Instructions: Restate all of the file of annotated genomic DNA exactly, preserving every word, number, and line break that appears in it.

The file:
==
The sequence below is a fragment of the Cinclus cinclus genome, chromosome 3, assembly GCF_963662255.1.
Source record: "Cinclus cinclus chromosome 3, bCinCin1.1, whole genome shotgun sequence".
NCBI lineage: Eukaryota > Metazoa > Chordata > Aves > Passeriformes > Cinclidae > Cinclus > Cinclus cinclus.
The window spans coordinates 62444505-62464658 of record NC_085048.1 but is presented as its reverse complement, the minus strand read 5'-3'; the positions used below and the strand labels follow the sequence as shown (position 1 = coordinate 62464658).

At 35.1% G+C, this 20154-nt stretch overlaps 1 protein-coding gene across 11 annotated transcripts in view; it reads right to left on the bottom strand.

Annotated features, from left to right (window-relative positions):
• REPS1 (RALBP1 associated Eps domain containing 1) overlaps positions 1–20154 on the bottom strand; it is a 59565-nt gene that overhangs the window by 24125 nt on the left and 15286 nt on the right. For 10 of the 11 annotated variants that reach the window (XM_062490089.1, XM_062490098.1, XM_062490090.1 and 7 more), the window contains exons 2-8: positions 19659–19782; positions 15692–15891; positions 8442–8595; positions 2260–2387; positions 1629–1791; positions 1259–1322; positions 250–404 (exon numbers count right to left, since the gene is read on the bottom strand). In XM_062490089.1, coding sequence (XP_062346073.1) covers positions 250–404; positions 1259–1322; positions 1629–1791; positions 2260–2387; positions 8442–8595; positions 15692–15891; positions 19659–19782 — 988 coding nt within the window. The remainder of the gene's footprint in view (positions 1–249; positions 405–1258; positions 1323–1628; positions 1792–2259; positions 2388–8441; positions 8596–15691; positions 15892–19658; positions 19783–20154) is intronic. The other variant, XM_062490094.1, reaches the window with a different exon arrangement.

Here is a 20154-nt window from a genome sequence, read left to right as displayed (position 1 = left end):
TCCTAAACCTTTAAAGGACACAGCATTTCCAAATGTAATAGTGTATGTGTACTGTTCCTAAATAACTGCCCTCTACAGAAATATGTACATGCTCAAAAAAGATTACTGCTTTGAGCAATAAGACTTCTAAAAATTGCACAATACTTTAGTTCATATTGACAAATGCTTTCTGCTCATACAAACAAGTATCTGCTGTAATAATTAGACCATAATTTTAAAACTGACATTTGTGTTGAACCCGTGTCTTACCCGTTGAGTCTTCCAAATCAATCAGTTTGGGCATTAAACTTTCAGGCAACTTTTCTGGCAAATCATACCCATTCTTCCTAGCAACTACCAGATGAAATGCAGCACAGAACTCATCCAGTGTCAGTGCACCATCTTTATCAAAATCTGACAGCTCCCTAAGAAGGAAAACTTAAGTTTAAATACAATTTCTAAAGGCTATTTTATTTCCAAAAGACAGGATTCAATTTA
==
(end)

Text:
The sequence below is a fragment of the Cinclus cinclus genome, chromosome 3, assembly GCF_963662255.1.
Source record: "Cinclus cinclus chromosome 3, bCinCin1.1, whole genome shotgun sequence".
NCBI lineage: Eukaryota > Metazoa > Chordata > Aves > Passeriformes > Cinclidae > Cinclus > Cinclus cinclus.
The window spans coordinates 62444505-62464658 of record NC_085048.1 but is presented as its reverse complement, the minus strand read 5'-3'; the positions used below and the strand labels follow the sequence as shown (position 1 = coordinate 62464658).

At 35.1% G+C, this 20154-nt stretch overlaps 1 protein-coding gene across 11 annotated transcripts in view; it reads right to left on the bottom strand.

Annotated features, from left to right (window-relative positions):
• REPS1 (RALBP1 associated Eps domain containing 1) overlaps positions 1–20154 on the bottom strand; it is a 59565-nt gene that overhangs the window by 24125 nt on the left and 15286 nt on the right. For 10 of the 11 annotated variants that reach the window (XM_062490089.1, XM_062490098.1, XM_062490090.1 and 7 more), the window contains exons 2-8: positions 19659–19782; positions 15692–15891; positions 8442–8595; positions 2260–2387; positions 1629–1791; positions 1259–1322; positions 250–404 (exon numbers count right to left, since the gene is read on the bottom strand). In XM_062490089.1, coding sequence (XP_062346073.1) covers positions 250–404; positions 1259–1322; positions 1629–1791; positions 2260–2387; positions 8442–8595; positions 15692–15891; positions 19659–19782 — 988 coding nt within the window. The remainder of the gene's footprint in view (positions 1–249; positions 405–1258; positions 1323–1628; positions 1792–2259; positions 2388–8441; positions 8596–15691; positions 15892–19658; positions 19783–20154) is intronic. The other variant, XM_062490094.1, reaches the window with a different exon arrangement.

Here is a 20154-nt window from a genome sequence, read left to right as displayed (position 1 = left end):
TCCTAAACCTTTAAAGGACACAGCATTTCCAAATGTAATAGTGTATGTGTACTGTTCCTAAATAACTGCCCTCTACAGAAATATGTACATGCTCAAAAAAGATTACTGCTTTGAGCAATAAGACTTCTAAAAATTGCACAATACTTTAGTTCATATTGACAAATGCTTTCTGCTCATACAAACAAGTATCTGCTGTAATAATTAGACCATAATTTTAAAACTGACATTTGTGTTGAACCCGTGTCTTACCCGTTGAGTCTTCCAAATCAATCAGTTTGGGCATTAAACTTTCAGGCAACTTTTCTGGCAAATCATACCCATTCTTCCTAGCAACTACCAGATGAAATGCAGCACAGAACTCATCCAGTGTCAGTGCACCATCTTTATCAAAATCTGACAGCTCCCTAAGAAGGAAAACTTAAGTTTAAATACAATTTCTAAAGGCTATTTTATTTCCAAAAGACAGGATTCAATTTA